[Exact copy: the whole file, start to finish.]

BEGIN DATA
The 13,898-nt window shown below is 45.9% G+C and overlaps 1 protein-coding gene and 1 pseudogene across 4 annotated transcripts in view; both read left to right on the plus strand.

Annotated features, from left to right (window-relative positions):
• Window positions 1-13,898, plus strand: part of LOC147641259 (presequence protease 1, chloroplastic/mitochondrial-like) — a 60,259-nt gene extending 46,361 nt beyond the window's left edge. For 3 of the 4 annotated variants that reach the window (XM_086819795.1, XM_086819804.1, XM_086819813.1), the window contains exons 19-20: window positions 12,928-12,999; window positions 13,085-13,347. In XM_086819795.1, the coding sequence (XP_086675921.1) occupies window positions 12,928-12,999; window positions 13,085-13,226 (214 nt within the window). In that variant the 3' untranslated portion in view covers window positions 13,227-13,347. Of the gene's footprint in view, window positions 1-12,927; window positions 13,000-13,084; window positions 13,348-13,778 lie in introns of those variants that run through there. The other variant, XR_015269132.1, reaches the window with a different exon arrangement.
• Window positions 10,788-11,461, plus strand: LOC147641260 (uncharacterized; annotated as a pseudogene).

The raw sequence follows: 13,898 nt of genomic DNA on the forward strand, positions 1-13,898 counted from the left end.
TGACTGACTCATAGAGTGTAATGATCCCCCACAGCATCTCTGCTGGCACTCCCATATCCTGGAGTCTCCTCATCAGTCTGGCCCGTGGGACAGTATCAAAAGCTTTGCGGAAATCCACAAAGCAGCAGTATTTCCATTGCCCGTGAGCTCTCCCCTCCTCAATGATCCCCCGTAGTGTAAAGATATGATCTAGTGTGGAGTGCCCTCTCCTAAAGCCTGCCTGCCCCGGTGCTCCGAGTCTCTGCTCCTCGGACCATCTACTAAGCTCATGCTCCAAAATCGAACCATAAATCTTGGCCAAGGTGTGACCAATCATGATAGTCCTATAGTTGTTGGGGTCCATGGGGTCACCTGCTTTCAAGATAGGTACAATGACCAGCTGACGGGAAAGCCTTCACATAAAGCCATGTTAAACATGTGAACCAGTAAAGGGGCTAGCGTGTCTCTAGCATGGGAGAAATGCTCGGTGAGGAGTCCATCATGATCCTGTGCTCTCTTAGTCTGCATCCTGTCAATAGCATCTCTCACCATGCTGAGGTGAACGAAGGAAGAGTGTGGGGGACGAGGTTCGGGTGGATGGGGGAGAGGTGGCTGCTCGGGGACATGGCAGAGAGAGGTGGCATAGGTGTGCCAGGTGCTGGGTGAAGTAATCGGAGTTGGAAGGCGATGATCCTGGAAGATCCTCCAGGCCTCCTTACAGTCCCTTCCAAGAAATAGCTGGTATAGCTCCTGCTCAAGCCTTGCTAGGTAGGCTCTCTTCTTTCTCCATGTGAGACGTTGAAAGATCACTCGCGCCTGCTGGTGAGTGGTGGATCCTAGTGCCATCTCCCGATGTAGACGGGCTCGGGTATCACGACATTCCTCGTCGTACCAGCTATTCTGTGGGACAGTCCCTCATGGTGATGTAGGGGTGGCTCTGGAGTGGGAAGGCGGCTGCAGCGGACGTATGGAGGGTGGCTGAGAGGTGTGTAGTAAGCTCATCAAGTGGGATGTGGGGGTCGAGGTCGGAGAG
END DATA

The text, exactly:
The 13,898-nt window shown below is 45.9% G+C and overlaps 1 protein-coding gene and 1 pseudogene across 4 annotated transcripts in view; both read left to right on the plus strand.

Annotated features, from left to right (window-relative positions):
• Window positions 1-13,898, plus strand: part of LOC147641259 (presequence protease 1, chloroplastic/mitochondrial-like) — a 60,259-nt gene extending 46,361 nt beyond the window's left edge. For 3 of the 4 annotated variants that reach the window (XM_086819795.1, XM_086819804.1, XM_086819813.1), the window contains exons 19-20: window positions 12,928-12,999; window positions 13,085-13,347. In XM_086819795.1, the coding sequence (XP_086675921.1) occupies window positions 12,928-12,999; window positions 13,085-13,226 (214 nt within the window). In that variant the 3' untranslated portion in view covers window positions 13,227-13,347. Of the gene's footprint in view, window positions 1-12,927; window positions 13,000-13,084; window positions 13,348-13,778 lie in introns of those variants that run through there. The other variant, XR_015269132.1, reaches the window with a different exon arrangement.
• Window positions 10,788-11,461, plus strand: LOC147641260 (uncharacterized; annotated as a pseudogene).

The raw sequence follows: 13,898 nt of genomic DNA on the forward strand, positions 1-13,898 counted from the left end.
TGACTGACTCATAGAGTGTAATGATCCCCCACAGCATCTCTGCTGGCACTCCCATATCCTGGAGTCTCCTCATCAGTCTGGCCCGTGGGACAGTATCAAAAGCTTTGCGGAAATCCACAAAGCAGCAGTATTTCCATTGCCCGTGAGCTCTCCCCTCCTCAATGATCCCCCGTAGTGTAAAGATATGATCTAGTGTGGAGTGCCCTCTCCTAAAGCCTGCCTGCCCCGGTGCTCCGAGTCTCTGCTCCTCGGACCATCTACTAAGCTCATGCTCCAAAATCGAACCATAAATCTTGGCCAAGGTGTGACCAATCATGATAGTCCTATAGTTGTTGGGGTCCATGGGGTCACCTGCTTTCAAGATAGGTACAATGACCAGCTGACGGGAAAGCCTTCACATAAAGCCATGTTAAACATGTGAACCAGTAAAGGGGCTAGCGTGTCTCTAGCATGGGAGAAATGCTCGGTGAGGAGTCCATCATGATCCTGTGCTCTCTTAGTCTGCATCCTGTCAATAGCATCTCTCACCATGCTGAGGTGAACGAAGGAAGAGTGTGGGGGACGAGGTTCGGGTGGATGGGGGAGAGGTGGCTGCTCGGGGACATGGCAGAGAGAGGTGGCATAGGTGTGCCAGGTGCTGGGTGAAGTAATCGGAGTTGGAAGGCGATGATCCTGGAAGATCCTCCAGGCCTCCTTACAGTCCCTTCCAAGAAATAGCTGGTATAGCTCCTGCTCAAGCCTTGCTAGGTAGGCTCTCTTCTTTCTCCATGTGAGACGTTGAAAGATCACTCGCGCCTGCTGGTGAGTGGTGGATCCTAGTGCCATCTCCCGATGTAGACGGGCTCGGGTATCACGACATTCCTCGTCGTACCAGCTATTCTGTGGGACAGTCCCTCATGGTGATGTAGGGGTGGCTCTGGAGTGGGAAGGCGGCTGCAGCGGACGTATGGAGGGTGGCTGAGAGGTGTGTAGTAAGCTCATCAAGTGGGATGTGGGGGTCGAGGTCGGAGAG